This book is a dark look into a dark time period for creative types. it is beautifully done- I cried so much over issue 5 and 6. Closet sexuality, communism, and a look into depression that I never expected. I will be buying this trade in a few months to read it again. ...

    Woah... I'm just blown away at this adaptation of Snagglepuss We see Snagglepuss and other Hanna Barbera characters living in NYC in the 1950s. This run takes on the Red Scare, the gay rights movement, and art as it was in the '50s, with many political and cultural icons of that sce...

    (originally reviewed at thelibraryladies.com ) A special thanks to NetGalley for providing me with an eARC of this book! Though I feel like I watched a good amount of Hanna-Barbera cartoons as a child, one character that I don?t have specific memories of is Snagglepuss. I reme...

    A wonderful, humanistic story with lots of satire and a generous heap of touching lines, the Snaglepuss Chronicles are a prime example of the theory that DC Comics still has the potential to make good stuff, even if it's done as part of yet another multi-universe deal taking advantage ...

    DOROTHY PARKER IS IN A COMIC BOOK! Kind of fangirling here for a moment, but I love the fact Parker and the Algonquin Round Table are in this book. Only for a brief cameo, but they kid of set the stage for what this comic book is about. If you liked the Flintstones comic book, you'l...

    I'm kinda torn about this... on the one hand, it's a great period piece about the Red Scare, but on the other I almost would rather it NOT have been with the Hanna Barbera characters.. it was just kinda weird seeing them in the same panel with Marilyn Monroe and Joe Dimaggio. I'm al...

    After not enjoying DC and Mark Russell's The Flintstones, Vol. 1, I completely passed on this title in issue form, even though I thought the premise: Snagglepuss as a southern playwright during the age of McCarthyism, was an entertaining angle. That was a mistake. This book is pr...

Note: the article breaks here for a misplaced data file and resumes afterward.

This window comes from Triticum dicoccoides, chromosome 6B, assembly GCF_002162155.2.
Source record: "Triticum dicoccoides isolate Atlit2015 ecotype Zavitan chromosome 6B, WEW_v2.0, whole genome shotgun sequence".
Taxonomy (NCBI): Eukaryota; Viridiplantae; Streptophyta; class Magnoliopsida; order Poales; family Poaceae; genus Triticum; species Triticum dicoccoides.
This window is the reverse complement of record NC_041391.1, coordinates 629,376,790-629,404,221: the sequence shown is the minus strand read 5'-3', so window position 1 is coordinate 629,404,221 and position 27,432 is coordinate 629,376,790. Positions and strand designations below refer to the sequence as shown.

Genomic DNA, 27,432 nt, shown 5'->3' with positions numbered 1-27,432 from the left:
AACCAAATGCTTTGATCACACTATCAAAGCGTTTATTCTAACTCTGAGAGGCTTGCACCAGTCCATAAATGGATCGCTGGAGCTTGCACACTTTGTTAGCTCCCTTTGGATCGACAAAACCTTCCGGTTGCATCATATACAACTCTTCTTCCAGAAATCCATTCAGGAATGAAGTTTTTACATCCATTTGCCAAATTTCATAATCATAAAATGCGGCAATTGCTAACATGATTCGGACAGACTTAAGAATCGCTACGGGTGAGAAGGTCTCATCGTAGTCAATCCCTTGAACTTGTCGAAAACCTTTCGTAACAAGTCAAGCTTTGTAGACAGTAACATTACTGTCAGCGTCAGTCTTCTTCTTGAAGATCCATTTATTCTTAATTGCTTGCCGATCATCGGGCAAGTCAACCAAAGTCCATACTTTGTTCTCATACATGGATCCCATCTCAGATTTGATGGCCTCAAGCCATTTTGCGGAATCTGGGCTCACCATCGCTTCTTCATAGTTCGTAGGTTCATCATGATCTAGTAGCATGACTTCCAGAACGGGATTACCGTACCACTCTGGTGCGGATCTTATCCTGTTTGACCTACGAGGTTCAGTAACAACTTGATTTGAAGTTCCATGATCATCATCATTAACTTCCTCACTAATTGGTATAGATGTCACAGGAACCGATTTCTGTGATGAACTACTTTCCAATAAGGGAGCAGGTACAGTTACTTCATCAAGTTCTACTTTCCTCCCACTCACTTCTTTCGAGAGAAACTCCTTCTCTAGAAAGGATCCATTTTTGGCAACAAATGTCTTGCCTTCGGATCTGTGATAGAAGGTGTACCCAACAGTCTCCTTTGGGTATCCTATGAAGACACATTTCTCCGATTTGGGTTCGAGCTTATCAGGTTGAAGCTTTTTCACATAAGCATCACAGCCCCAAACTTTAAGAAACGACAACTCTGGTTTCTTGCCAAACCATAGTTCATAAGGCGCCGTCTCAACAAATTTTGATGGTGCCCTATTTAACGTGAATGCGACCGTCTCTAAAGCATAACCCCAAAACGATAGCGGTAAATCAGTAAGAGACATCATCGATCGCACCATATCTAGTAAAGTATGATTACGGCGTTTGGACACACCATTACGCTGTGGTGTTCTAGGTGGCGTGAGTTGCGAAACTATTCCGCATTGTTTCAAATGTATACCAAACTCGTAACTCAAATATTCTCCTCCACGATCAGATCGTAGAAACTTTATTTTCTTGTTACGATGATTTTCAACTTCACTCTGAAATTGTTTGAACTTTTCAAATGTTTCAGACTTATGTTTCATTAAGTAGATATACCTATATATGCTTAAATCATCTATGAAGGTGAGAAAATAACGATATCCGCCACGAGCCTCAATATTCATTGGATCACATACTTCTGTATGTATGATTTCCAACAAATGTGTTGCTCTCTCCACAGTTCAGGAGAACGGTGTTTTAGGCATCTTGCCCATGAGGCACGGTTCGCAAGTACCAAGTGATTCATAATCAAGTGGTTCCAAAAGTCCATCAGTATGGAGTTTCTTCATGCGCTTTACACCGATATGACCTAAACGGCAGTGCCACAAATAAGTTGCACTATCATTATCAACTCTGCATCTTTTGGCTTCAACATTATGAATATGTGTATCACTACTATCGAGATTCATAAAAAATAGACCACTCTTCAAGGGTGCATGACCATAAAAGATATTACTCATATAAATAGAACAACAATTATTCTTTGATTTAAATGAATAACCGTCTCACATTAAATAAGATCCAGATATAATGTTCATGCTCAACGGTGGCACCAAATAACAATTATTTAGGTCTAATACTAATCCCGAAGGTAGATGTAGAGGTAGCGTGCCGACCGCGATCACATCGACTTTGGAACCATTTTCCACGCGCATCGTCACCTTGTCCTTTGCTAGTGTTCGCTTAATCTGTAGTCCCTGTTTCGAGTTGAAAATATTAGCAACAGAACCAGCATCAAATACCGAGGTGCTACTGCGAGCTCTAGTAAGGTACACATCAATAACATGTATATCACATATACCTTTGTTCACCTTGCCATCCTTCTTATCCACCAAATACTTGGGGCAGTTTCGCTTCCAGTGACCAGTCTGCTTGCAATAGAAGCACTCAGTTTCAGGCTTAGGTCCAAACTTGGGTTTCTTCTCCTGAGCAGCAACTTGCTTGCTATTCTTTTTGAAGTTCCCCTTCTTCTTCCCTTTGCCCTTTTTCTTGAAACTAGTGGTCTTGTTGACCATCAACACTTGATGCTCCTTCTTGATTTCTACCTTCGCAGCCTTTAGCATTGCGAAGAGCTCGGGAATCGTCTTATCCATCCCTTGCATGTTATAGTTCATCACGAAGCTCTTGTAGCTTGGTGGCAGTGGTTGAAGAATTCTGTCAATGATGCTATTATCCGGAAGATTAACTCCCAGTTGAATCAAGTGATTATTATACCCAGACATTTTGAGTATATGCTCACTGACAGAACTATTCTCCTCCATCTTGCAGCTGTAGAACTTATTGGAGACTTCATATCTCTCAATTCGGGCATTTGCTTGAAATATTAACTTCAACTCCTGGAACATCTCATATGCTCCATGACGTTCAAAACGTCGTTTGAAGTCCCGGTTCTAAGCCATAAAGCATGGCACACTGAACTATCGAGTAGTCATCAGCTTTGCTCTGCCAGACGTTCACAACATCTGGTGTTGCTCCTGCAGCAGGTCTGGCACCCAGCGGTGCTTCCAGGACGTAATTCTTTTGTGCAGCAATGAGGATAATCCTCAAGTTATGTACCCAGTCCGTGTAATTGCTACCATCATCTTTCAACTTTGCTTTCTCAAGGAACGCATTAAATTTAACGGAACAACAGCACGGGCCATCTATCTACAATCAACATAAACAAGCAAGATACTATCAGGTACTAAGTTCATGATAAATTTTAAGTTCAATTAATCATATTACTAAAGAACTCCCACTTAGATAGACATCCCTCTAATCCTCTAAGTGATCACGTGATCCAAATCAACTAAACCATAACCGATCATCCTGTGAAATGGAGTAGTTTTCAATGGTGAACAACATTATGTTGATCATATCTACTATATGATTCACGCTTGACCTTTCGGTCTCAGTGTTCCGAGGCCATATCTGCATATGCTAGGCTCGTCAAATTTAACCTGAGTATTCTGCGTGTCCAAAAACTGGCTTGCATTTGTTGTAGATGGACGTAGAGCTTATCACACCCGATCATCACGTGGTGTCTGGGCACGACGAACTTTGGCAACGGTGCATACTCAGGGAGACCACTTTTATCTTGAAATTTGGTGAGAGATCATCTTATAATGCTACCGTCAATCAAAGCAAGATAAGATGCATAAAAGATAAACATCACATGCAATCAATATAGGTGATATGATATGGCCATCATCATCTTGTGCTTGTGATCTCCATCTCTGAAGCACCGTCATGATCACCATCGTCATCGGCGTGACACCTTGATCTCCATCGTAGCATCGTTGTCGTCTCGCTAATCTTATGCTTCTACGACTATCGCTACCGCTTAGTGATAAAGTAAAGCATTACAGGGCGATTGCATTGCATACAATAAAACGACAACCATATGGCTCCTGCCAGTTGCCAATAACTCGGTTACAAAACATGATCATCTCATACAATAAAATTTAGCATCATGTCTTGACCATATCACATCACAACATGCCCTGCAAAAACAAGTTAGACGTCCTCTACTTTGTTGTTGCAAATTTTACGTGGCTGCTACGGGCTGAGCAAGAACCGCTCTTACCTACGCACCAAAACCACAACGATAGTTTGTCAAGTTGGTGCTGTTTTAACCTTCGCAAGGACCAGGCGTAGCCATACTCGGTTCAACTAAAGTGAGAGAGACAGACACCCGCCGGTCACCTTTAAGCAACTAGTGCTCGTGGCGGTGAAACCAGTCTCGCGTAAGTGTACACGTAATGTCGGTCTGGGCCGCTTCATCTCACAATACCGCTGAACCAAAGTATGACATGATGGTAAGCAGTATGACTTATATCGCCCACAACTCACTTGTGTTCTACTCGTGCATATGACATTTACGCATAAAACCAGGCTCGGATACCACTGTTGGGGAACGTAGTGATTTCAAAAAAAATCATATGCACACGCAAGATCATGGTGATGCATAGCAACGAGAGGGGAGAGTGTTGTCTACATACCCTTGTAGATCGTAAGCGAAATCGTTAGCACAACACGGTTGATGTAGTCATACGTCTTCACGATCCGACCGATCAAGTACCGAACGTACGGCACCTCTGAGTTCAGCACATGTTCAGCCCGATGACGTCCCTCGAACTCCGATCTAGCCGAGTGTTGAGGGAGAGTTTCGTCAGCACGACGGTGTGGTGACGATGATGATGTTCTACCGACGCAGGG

Subversive is the tone they were going for, and they nailed it, but since our media overlords have decreed that all portrayals of blackface are evil wrongthink, this volume must be condemned for its repeated displays of human actors made up as caricatures of other races. ...

    Heavens to Murgatroyd! Hanna-Barbera has permitted artists to reimagine its intellectual properties in ways that I don't think Warner Bros. or Disney ever would, and comics fans are all the better for it. In this gorgeous graphic novel, Snagglepuss the mountain lion is pitch-perfect as...

    Exit Stage Left: the Snagglepuss Chronicles, is a series that takes a very serious look at a ridiculous character. In this story, Snagglepuss is reimagined as a gay Southern playwrite who takes Broadway by storm in the 1950s, only to be target by the House Un-American Activities Commit...

  • Philip
    Sep 30, 2018

    Mark Russell, DC's secret best writer (after not-at-all-secret best Tom King, of course) is back with the vengeance. In Exit Stage Left, he tells a story of America of the 50's, a scary time of McCarthyism, the Cold War and the persecution and blacklisting of innocent people under fals...

    While the rest of DC is writing about people fighting crime in their underwear, Mark Russell is over in his own corner reinventing our childhood cartoons as sociopolitical diatribes. Snagglepuss is our way into some real life drama, now a gay playwright based in 1950's NYC and loosely ...

    Exit Stage Left: The Snagglepuss Chronicles is a clever reinvention of an iconic 1960s cartoon character. Snagglepuss was originally a pink swishy wannabe actor and actual mountain lion in the Yogi the Bear cartoons beginning in 1959. This comic, set in 1953, casts Snagglepuss as a ...

    Hmm...I am really torn on what to rate this. This is probably more like a 4.5, but I couldn't go all the way to 5 stars. Since I read mostly TP, I have been waiting and anticipating this release for MONTHS - I absolutely loved Russell's Flintstone series and Snagglepuss sounded even be...

    I'm not sure how I feel about this collection. I liked it, but it was so bizarre. Having the cartoon character Snagglepuss be a stand in for Tennessee Williams is just such an odd idea. It works, in a weird way and there are some really great moments. ...

    This book is a dark look into a dark time period for creative types. it is beautifully done- I cried so much over issue 5 and 6. Closet sexuality, communism, and a look into depression that I never expected. I will be buying this trade in a few months to read it again. ...